The evolution of the first impression

Paper resumés haven’t died – they’re still a valuable step in recruitment
By Kelly Dixon
|Canadian HR Reporter|Last Updated: 07/17/2012

There has been a lot of talk about the future of the job search and how the traditional resumé as we know it may be on its way out. The theory is resumés will be replaced by online branding strategies such as video resumés, online portfolios, infographics and social networking profiles.

In one sense, this is true. New technologies are constantly giving people fresh options for connecting and sharing information. Generation Y uses the web differently from previous cohorts. Social networking sites are how members of this generation interact and how recruiters need to reach out to them.

And this is true beyond just gen Y — new tools are constantly expanding and accelerating the reach of everyone’s connections online. It is now easier than ever to meet more people faster. In that sense, the resumé is being replaced by many as the first point of contact between an employer and candidate.

The first impression many recruiters have of candidates is often their online presence, followed by their resumé . (Although most employers also admit to Google-screening potential hires after they’ve already been sourced through other methods. So, even when candidates don’t intend to make a first impression online, they often do.)

Online infographic resumés such as those found on Pinterest or and other branding options such as video resumés and online profiles aren’t so much examples of resumés being replaced as they are of resumés evolving. All of these new formats can provide snapshots of a candidate’s career and creativity to catch the eye of employers.

But these new branding options, even as evolutions of the resumé, don’t actually replace the traditional resumé . Once an employer has become interested in a candidate via her online brand, the first thing it’s likely to do is to ask for a resumé . Employers want to see how a candidate’s work history and accomplishments can be tailored to its business needs.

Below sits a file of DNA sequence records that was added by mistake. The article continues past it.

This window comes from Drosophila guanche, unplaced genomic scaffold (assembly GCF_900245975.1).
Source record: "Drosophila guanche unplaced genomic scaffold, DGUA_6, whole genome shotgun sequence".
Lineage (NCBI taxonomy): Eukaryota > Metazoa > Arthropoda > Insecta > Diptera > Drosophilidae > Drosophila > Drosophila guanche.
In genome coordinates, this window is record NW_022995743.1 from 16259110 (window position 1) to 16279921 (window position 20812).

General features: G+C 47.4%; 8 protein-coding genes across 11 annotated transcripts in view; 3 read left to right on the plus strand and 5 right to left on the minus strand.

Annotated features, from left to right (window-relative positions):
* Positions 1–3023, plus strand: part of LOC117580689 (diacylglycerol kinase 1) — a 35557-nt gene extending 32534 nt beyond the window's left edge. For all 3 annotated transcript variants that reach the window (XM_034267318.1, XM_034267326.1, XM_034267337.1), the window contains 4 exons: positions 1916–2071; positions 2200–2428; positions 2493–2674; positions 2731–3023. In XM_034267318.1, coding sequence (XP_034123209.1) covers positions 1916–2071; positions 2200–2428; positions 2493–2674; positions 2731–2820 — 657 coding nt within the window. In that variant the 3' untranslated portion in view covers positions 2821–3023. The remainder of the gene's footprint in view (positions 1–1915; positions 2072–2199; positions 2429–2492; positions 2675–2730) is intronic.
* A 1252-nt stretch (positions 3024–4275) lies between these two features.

This is why it has become necessary for professional candidates to maintain both their web presence and conventional resumé with the perspective of potential employers in mind. While new technologies offer people more ways to connect online, most recruiters won’t interview candidates without asking for their resumé first. They want to have that clear and concise career summary in front of them.

Resumés versus online profiles

It’s not just because of custom or habit the resumé remains essential to the hiring process. It has distinct advantages over infographics, videos or online profiles.

For example, a profile on LinkedIn most closely matches the traditional resumé . But the trouble is the profile is a generic, one-size-fits-all document. Recruiters want to see a resumé that tailors a candidate’s skills and experience precisely to the job they post and demonstrates what the candidate can do for their business needs.

A strong resumé also contains a candidate’s key accomplishments and backs up these wins with numbers, such as the size of the marketing budget he managed, the number of people on a sales team she led or individual revenue results from last year.

Once you’ve read the business card, you want to see a resumé

While online profiles, videos and social media can be very useful for connecting with people, they serve as only a potential first step in actual recruiting. It is rather like trying to target someone’s skills and experiences (and how they can solve your business needs) in a crowded convention centre filled with people intent on swapping business cards. You’re going to meet a lot of people but you won’t be hiring any of them on the spot.

These online personal branding strategies can help spread the word about top candidates and interesting opportunities. But, once you’ve read the business card, you still want to see a resumé .

Career sites such as Workopolis are more like online career fairs where employers have their jobs on display and interested candidates show up with prepared (virtual) resumés.

But none of this means the paper resumé is dead. While most applications take place online, and most resumés are submitted by email or over the web, recruiters still like to have a hard copy in front of them during the interview to refer to and make notes on.

Kelly Dixon is president of Workopolis in Toronto, provider of Internet recruitment and career transition solutions. For more information, visit

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